The trouble with most antipoverty programs, says Max Elsman, is the "large and growing gap between what social workers know to be good for poor people and what the poor themselves will make an effort to obtain."

That simple notion illuminates the failure of so many carefully planned efforts, and it suggests an intriguingly different way of designing programs.

As for the first, it tells us why so many job-training programs are struggling to meet their enrollment goals, why mental health centers often sit empty, why so many pregnant women fail to avail themselves of health clinic services and so on. The reason, says Elsman, an Annapolis "social marketer," is that the service offered doesn't strike the client as worth the time, trouble and expense of obtaining it.

But where Elsman really gets interesting is in his pipe dream of how social programs might be more effectively designed and marketed.

In a paper ("Frankie and His Friends") he wrote for the Manpower Demonstration Research Corp. of New York City, Elsman suggests how a social marketer might design an antipoverty program. His point of departure is Jay McLeod's 1982 book, "Ain't No Makin' It," and its transcribed conversations, too earthy to print here, among members of a public housing group called the "Hallway Hangers."

The conversations make clear, for instance, that the Hallway Hangers evince little desire for more schooling or available job-training programs (because they doubt a diploma or training certificate will land them in well-paid jobs) but they do show a flicker of interest in vocational training, like heavy-equipment operating.

They have utter disdain for the jobs ("working for the city, roofers, s--- like that") most of the training programs would lead to.

Moreover, Frankie and his friends -- six white and one black residents of the same public housing project -- seem empty of realistic dreams. They give no thought to careers -- successive jobs connected in some logical progression. Ask them what they see in their future, and they either mention jail or death or else such limited dreams as "working, probably ... have my own pad ... fridge full of brewskies."

Says Elsman, who with partner Jodie Sue Kelly runs Cygnet Associates: "These remarks reveal the futility of promoting jobs programs as the 'key to a better future.' For the 'Hangers' and millions of their brethren, the future simply does not exist."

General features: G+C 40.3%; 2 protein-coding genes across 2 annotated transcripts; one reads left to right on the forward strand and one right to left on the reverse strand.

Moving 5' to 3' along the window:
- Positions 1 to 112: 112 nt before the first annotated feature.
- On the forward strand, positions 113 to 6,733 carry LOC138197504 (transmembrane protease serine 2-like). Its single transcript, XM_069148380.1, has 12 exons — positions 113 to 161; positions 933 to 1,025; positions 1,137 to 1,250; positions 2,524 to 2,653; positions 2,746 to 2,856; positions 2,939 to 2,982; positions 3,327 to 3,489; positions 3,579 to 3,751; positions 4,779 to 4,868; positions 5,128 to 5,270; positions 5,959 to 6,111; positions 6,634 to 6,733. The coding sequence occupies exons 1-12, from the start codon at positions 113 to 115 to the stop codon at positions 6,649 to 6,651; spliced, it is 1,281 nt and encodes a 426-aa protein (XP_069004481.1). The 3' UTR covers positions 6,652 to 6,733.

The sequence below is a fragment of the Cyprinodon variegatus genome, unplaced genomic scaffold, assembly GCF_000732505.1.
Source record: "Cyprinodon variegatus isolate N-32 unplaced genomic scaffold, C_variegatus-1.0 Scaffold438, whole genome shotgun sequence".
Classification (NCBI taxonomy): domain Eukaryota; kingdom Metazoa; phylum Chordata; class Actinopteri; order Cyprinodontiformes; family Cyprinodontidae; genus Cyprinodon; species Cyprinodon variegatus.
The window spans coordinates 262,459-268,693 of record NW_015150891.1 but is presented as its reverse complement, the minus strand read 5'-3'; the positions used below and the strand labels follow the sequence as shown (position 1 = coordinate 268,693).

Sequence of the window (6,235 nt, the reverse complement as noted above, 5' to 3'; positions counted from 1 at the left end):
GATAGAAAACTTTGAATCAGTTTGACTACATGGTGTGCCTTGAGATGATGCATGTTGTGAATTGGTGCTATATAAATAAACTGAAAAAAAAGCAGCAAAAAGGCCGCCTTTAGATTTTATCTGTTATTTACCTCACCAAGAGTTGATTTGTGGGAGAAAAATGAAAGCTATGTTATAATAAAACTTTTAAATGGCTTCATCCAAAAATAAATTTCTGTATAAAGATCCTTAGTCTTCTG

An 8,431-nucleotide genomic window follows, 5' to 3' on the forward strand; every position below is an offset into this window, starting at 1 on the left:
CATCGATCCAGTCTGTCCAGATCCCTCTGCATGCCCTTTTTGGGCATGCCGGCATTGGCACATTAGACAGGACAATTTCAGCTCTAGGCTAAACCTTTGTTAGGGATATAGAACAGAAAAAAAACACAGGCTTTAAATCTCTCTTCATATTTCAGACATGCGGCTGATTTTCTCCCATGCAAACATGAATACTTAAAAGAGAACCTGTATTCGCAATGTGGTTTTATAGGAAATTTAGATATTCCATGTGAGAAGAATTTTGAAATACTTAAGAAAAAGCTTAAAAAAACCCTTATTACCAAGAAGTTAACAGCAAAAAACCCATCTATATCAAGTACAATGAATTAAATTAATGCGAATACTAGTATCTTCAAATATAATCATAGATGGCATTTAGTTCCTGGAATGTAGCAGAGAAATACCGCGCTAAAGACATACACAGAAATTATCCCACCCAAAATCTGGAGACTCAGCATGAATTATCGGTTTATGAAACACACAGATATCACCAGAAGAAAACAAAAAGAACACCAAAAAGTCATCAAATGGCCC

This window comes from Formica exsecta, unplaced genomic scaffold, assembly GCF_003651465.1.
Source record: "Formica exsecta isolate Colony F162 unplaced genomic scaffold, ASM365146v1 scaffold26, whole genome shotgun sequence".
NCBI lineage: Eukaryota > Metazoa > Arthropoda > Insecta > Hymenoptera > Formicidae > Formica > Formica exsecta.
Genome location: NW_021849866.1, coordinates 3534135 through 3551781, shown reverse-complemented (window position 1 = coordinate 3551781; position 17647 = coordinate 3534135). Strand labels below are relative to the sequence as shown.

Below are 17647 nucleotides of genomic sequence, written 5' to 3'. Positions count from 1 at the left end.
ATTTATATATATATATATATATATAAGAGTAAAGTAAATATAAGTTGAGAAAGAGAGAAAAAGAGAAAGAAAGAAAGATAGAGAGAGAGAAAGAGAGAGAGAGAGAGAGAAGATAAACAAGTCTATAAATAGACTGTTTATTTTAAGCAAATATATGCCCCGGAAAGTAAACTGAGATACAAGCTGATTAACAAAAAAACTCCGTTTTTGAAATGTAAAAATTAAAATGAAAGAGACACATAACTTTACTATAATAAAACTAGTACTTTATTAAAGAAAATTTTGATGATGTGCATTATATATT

So what does a social marketer do? He notes that since a few of the guys mentioned having their own apartments as a dream, it might make sense to create a "Get A Place of Your Own" program as an inducement to further education and training. That's not what most of us have in mind when we talk about job-training programs, but it may be what these youths are willing to invest some time and effort in achieving.

Then: "MacLeod struck marketing gold when he turned up what he described as the 'peculiar constancy' of their deeply felt desire to move their families out of {the projects}. Many of them want to make enough money to get their families out of the projects forever.

"Now we're onto something: a deeply felt, tangible, relatively short-term desire that is shared by a majority of the 'Hangers' and their friends. Best of all, it's an achievable goal, and one that society can heartily endorse."

So Elsman conjures up a program ("Move Momma from the Projects") that responds directly to that desire. "That's a big change from the usual program description," he notes. "It's also a big improvement -- it focuses on what the clients, not just the social workers, want."

The first session of his program would include a van tour of decent neighborhoods with affordable apartments. "Right away, we'd get participants to begin dreaming of their mothers actually leaving the projects forever. At the end of the session, we'd send everyone home with brochures showing some of the apartments we'd toured. We might even link with existing rehab or other housing programs. (What a great idea: youths learning skills while renovating housing for their mothers.)"

Then would come the plans for transforming the dream into reality: education and job training. "Outreach" might utilize simple flyers featuring a photograph of a smiling mother and her son, with the legend: "You Helped Me Get Out of the Projects. I'm So Proud of You, Son."

There's more: training stipends for the mandatory spending cash, days split between classrooms and jobs, attitude adjustment, literacy training.

Nor is "Move Momma" anything more than just one possibility for market-directed training. The point, says Elsman, is to address marketing's basic question: What does the prospective customer want, and what is he or she willing to pay for it? The answers would be gleaned for those objectives that are consonant with what the society wants.

The result, he says, would be programs that the prospective clients wanted -- by definition. And because of that, they'd have a very good chance of working.